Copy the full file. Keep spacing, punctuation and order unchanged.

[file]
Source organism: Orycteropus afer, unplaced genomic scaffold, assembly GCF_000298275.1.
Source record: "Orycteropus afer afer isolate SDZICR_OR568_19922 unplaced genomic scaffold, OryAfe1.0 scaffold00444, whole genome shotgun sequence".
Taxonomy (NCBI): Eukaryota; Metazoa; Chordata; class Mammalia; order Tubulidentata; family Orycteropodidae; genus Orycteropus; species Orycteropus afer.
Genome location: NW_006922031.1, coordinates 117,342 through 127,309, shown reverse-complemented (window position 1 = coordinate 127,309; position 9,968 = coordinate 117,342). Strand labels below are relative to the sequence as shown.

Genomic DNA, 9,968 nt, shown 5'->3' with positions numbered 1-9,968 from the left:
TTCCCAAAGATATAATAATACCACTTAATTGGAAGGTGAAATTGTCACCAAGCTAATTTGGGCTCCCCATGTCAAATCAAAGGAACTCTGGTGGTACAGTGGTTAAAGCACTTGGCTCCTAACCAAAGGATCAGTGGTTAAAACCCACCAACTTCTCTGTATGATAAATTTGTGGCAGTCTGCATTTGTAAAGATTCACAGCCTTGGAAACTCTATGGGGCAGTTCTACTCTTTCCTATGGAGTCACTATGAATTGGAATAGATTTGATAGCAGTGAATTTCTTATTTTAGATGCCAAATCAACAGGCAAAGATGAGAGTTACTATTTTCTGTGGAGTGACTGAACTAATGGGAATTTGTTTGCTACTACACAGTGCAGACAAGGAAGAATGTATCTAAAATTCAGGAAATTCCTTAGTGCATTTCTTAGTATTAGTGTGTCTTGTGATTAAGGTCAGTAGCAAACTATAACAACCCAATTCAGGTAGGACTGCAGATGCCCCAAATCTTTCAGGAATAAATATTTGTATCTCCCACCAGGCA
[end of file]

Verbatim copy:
Source organism: Orycteropus afer, unplaced genomic scaffold, assembly GCF_000298275.1.
Source record: "Orycteropus afer afer isolate SDZICR_OR568_19922 unplaced genomic scaffold, OryAfe1.0 scaffold00444, whole genome shotgun sequence".
Taxonomy (NCBI): Eukaryota; Metazoa; Chordata; class Mammalia; order Tubulidentata; family Orycteropodidae; genus Orycteropus; species Orycteropus afer.
Genome location: NW_006922031.1, coordinates 117,342 through 127,309, shown reverse-complemented (window position 1 = coordinate 127,309; position 9,968 = coordinate 117,342). Strand labels below are relative to the sequence as shown.

Genomic DNA, 9,968 nt, shown 5'->3' with positions numbered 1-9,968 from the left:
TTCCCAAAGATATAATAATACCACTTAATTGGAAGGTGAAATTGTCACCAAGCTAATTTGGGCTCCCCATGTCAAATCAAAGGAACTCTGGTGGTACAGTGGTTAAAGCACTTGGCTCCTAACCAAAGGATCAGTGGTTAAAACCCACCAACTTCTCTGTATGATAAATTTGTGGCAGTCTGCATTTGTAAAGATTCACAGCCTTGGAAACTCTATGGGGCAGTTCTACTCTTTCCTATGGAGTCACTATGAATTGGAATAGATTTGATAGCAGTGAATTTCTTATTTTAGATGCCAAATCAACAGGCAAAGATGAGAGTTACTATTTTCTGTGGAGTGACTGAACTAATGGGAATTTGTTTGCTACTACACAGTGCAGACAAGGAAGAATGTATCTAAAATTCAGGAAATTCCTTAGTGCATTTCTTAGTATTAGTGTGTCTTGTGATTAAGGTCAGTAGCAAACTATAACAACCCAATTCAGGTAGGACTGCAGATGCCCCAAATCTTTCAGGAATAAATATTTGTATCTCCCACCAGGCA